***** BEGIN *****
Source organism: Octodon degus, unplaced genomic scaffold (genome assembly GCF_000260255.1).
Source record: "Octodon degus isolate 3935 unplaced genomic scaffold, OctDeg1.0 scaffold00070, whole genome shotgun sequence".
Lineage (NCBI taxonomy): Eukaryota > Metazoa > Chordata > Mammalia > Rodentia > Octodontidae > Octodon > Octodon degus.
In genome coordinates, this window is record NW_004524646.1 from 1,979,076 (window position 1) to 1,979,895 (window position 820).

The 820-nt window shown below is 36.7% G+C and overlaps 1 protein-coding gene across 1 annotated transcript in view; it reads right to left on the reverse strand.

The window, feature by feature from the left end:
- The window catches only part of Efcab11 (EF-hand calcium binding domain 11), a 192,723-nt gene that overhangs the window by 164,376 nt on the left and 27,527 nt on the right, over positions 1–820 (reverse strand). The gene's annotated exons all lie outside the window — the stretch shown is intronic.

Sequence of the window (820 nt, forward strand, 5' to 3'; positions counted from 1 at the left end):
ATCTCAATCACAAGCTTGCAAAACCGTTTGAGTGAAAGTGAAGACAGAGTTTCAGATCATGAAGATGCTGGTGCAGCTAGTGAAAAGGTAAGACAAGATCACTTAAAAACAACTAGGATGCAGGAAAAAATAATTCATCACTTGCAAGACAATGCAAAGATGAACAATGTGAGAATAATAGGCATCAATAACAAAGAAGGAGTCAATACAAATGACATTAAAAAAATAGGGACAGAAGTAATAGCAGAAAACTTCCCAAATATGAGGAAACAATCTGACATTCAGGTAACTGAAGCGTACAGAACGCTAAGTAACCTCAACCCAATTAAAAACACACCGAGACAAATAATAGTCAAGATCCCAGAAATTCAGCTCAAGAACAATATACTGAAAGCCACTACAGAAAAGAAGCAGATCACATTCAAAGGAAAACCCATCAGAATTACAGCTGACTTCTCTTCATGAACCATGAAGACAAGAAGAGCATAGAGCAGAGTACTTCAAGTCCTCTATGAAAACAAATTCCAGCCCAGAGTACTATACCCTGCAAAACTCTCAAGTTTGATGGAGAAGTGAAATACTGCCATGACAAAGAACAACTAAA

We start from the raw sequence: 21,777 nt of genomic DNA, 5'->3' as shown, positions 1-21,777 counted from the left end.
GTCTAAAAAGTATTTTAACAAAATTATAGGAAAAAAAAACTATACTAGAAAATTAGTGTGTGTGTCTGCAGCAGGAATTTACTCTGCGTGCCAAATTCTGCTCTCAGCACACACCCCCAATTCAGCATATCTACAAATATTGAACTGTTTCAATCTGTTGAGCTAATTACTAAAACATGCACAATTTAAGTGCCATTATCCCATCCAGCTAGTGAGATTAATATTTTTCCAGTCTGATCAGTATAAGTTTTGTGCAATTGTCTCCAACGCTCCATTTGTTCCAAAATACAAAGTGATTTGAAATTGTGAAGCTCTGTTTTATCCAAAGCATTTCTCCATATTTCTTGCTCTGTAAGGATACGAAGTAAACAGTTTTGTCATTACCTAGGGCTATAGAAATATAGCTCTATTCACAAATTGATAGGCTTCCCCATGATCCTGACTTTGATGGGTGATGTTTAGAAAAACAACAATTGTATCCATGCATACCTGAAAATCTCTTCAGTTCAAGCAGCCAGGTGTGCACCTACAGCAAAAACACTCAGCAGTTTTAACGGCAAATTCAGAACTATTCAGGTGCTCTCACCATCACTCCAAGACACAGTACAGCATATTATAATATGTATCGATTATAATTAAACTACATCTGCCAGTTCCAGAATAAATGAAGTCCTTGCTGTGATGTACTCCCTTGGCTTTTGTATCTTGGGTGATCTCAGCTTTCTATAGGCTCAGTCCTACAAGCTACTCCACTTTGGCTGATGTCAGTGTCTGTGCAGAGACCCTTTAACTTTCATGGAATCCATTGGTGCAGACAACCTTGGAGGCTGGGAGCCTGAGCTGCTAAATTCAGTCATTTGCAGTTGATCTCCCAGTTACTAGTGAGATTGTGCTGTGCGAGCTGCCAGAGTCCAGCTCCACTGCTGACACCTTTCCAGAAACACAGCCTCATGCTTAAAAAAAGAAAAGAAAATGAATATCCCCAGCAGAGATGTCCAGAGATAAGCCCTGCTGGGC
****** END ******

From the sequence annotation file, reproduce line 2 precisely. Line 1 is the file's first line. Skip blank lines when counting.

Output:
Source record: "Octodon degus isolate 3935 unplaced genomic scaffold, OctDeg1.0 scaffold00070, whole genome shotgun sequence".